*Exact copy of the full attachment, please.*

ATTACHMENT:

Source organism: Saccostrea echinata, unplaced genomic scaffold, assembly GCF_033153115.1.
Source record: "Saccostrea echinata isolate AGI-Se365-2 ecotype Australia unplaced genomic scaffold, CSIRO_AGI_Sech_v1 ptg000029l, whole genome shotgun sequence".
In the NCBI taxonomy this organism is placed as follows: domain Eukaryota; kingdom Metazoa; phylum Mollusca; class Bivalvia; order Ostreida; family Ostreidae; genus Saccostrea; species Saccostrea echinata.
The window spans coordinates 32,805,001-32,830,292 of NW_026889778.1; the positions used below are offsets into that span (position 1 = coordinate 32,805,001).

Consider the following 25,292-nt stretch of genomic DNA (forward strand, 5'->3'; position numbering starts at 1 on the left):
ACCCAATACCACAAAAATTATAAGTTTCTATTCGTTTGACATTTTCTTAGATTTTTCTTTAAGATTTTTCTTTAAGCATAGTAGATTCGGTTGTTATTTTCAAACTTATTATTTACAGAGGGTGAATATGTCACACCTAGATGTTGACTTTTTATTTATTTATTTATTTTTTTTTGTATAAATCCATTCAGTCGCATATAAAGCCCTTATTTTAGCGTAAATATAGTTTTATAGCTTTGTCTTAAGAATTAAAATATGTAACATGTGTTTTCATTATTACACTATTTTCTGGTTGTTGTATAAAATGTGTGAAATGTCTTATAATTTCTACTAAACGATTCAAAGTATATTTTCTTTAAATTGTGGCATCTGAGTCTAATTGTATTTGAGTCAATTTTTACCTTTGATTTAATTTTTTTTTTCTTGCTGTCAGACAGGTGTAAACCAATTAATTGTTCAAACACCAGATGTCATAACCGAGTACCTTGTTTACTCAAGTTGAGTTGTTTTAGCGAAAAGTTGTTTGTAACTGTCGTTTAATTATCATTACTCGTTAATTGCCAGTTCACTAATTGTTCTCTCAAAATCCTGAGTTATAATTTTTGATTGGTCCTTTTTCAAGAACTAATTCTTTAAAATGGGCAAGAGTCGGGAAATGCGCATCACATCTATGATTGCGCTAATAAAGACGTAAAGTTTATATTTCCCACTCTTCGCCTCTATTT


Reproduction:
Source organism: Saccostrea echinata, unplaced genomic scaffold, assembly GCF_033153115.1.
Source record: "Saccostrea echinata isolate AGI-Se365-2 ecotype Australia unplaced genomic scaffold, CSIRO_AGI_Sech_v1 ptg000029l, whole genome shotgun sequence".
In the NCBI taxonomy this organism is placed as follows: domain Eukaryota; kingdom Metazoa; phylum Mollusca; class Bivalvia; order Ostreida; family Ostreidae; genus Saccostrea; species Saccostrea echinata.
The window spans coordinates 32,805,001-32,830,292 of NW_026889778.1; the positions used below are offsets into that span (position 1 = coordinate 32,805,001).

Consider the following 25,292-nt stretch of genomic DNA (forward strand, 5'->3'; position numbering starts at 1 on the left):
ACCCAATACCACAAAAATTATAAGTTTCTATTCGTTTGACATTTTCTTAGATTTTTCTTTAAGATTTTTCTTTAAGCATAGTAGATTCGGTTGTTATTTTCAAACTTATTATTTACAGAGGGTGAATATGTCACACCTAGATGTTGACTTTTTATTTATTTATTTATTTTTTTTTGTATAAATCCATTCAGTCGCATATAAAGCCCTTATTTTAGCGTAAATATAGTTTTATAGCTTTGTCTTAAGAATTAAAATATGTAACATGTGTTTTCATTATTACACTATTTTCTGGTTGTTGTATAAAATGTGTGAAATGTCTTATAATTTCTACTAAACGATTCAAAGTATATTTTCTTTAAATTGTGGCATCTGAGTCTAATTGTATTTGAGTCAATTTTTACCTTTGATTTAATTTTTTTTTTCTTGCTGTCAGACAGGTGTAAACCAATTAATTGTTCAAACACCAGATGTCATAACCGAGTACCTTGTTTACTCAAGTTGAGTTGTTTTAGCGAAAAGTTGTTTGTAACTGTCGTTTAATTATCATTACTCGTTAATTGCCAGTTCACTAATTGTTCTCTCAAAATCCTGAGTTATAATTTTTGATTGGTCCTTTTTCAAGAACTAATTCTTTAAAATGGGCAAGAGTCGGGAAATGCGCATCACATCTATGATTGCGCTAATAAAGACGTAAAGTTTATATTTCCCACTCTTCGCCTCTATTT